TBH, I’ve felt pretty uncomfortable that it was me doing all the Chengdu-related writeups, as my Chinese language skills and cultural knowledge – both generally and for the SF scene there – are way too poor to properly do them justice. However, it seemed no-one else was stepping up to do something that I felt needed to be done.

    There certainly have been Chinese fans posting here over the past couple of years, but I felt that the information they were going out of their way to bring us wasn’t being given the attention it deserved. Even now, I see comments in various places about how Worldcons are fan-run and that we shouldn’t be hard on volunteers, and I think to myself, do these people not know who Chengdu Business Daily are, and their relationship to the con?!? That was raised years ago in comments (and I think posts?) years ago.

    I will note one thing re. getting better translations; using machine translation is very fast, and enables stuff to be reported in a timely manner on what after all is a news site. Proper translators are of course vastly superior, but need more time, and that’s before you factor in things like people having other priorities, being in different time zones, etc. I think I’ve always tried to (a) indicate how something was translated; (b) when I’ve tweaked things manually and (c) linked to the source so that people could in theory get a better translation. (The recently posted quotes from random users didn’t link to the sources for privacy reasons, but I did include the original text to compensate for that.)

  14. What it appears to come down to is the choice between “A) We can take this action to save the Trademark from being abandoned or B) We can do nothing and let the Trademark be abandoned”

    The downside to choice A is that some fans will be angry at you.
    The downside to choice B is abandoning the Hugo Award trademark.

    How is this even a debate?

  15. Even now, I see comments in various places about how Worldcons are fan-run and that we shouldn’t be hard on volunteers, and I think to myself, do these people not know who Chengdu Business Daily are, and their relationship to the con?!? That was raised years ago in comments (and I think posts?) years ago.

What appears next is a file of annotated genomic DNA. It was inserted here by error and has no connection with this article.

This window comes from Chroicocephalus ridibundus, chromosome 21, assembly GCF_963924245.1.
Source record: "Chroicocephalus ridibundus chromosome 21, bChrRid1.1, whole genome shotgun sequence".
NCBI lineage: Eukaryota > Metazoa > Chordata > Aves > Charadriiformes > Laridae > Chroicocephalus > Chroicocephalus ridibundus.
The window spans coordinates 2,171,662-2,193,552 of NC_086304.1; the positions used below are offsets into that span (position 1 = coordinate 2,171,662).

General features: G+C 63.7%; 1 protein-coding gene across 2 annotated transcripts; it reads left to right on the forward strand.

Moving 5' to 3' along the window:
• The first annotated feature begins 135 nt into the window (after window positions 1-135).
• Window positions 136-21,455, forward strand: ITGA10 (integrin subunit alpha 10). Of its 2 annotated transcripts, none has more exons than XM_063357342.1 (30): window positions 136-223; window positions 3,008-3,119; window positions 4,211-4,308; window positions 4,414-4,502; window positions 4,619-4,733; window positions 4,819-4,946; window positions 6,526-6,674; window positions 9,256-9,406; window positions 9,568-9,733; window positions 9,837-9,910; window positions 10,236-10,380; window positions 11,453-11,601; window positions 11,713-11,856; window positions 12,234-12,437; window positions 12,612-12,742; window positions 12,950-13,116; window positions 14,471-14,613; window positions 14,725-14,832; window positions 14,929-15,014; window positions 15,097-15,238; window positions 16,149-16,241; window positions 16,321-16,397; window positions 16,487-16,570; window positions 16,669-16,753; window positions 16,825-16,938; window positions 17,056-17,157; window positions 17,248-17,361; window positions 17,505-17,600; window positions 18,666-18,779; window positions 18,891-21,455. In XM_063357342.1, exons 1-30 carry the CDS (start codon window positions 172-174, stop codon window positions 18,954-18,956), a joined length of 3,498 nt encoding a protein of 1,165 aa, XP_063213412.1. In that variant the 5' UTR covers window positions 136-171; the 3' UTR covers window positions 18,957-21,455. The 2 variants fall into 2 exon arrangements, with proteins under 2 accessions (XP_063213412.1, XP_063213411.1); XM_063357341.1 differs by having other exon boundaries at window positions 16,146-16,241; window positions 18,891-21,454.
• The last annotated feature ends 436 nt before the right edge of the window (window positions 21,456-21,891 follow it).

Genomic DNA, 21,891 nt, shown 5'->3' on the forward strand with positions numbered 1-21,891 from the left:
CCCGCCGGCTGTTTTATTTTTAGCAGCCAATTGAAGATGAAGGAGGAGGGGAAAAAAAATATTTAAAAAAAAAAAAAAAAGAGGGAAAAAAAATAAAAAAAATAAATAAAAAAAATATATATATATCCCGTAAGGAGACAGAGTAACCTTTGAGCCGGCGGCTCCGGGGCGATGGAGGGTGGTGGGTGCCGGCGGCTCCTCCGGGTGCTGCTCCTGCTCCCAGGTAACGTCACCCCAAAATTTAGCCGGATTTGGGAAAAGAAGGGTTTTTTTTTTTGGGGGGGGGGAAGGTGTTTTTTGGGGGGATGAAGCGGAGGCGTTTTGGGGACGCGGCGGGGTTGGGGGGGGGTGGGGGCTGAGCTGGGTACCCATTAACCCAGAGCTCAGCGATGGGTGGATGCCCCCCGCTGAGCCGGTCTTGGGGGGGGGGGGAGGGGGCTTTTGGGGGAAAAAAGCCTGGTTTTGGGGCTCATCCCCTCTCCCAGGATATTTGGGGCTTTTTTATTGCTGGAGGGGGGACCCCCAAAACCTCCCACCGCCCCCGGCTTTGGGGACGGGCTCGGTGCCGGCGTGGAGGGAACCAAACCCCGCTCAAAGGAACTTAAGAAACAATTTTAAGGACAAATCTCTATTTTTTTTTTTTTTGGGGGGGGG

I was indeed aware that the people who were willing and enthusiastic about running a fan-run event were, it seems? Muscled out of the way. But there wasn’t much that we could do about it, could we? Getting any kind of info or indeed response from this committee was nigh on impossible. And the Western liaisons, who were there to overcome these difficulties, could not or would not help.

  16. Putting my “on the ground con-ops volunteer” hat on, anyone who said “we shouldn’t be hard on volunteers, they’re not professional fire fighters, and can’t be expected to understand the importance of fire exits” would get a very stern talking to.

  17. I, too, thank pomelo for their translation (which would be best updated into the main body post, BTW) and their offer for the future, but I think Doctor Science should go and ask around anyway.

    Obviously, this is not a matter than could, and should, rely just on a single person. To be honest, I had thought for some time that if the File 770 community can’t find a human volunteer at least for the most important translations, there’s little hope of wider world(con) understanding.

  18. So La Zi’s post isn’t publicly available anymore, and it’s unclear what happened there. Adao Lee’s SFF WeChat group was also discussing the Hugos when it got nuked (most likely due to someone in the group reporting it to WeChat and WeChat moderators deciding to delete the group).

    @Doctor Science: Sure, I’ll comment on that post with translations that I think the current version doesn’t quite get right. And I agree with @Jan Vanek jr that it would be nice if there’s more than one human translator working on this. I certainly don’t claim to be the only source of truth.

    @John S / ErsatzCulture: I sent you a DM on the ex-bird site but I have no idea if that feature still works. And to be clear, I didn’t mean my previous comment to be a dig at you or anyone trying to figure out what the Chinese SFF community is saying—I appreciate that you stepped up and tried your best (including researching slang), and imperfect translations are usually much better than nothing.

  19. @pomelo, @ErsatzCulture: I already have another volunteer translator, I’m pretty sure I can get more. Should we set up a group to collect, collate, compare, discuss translations? It could be:
    – a community on Dreamwidth (pro: stable; can be locked/unlocked; site owners are v pugnacious about privacy)
    – a discord channel (pro: may be familiar to more people)
    – somewhere else??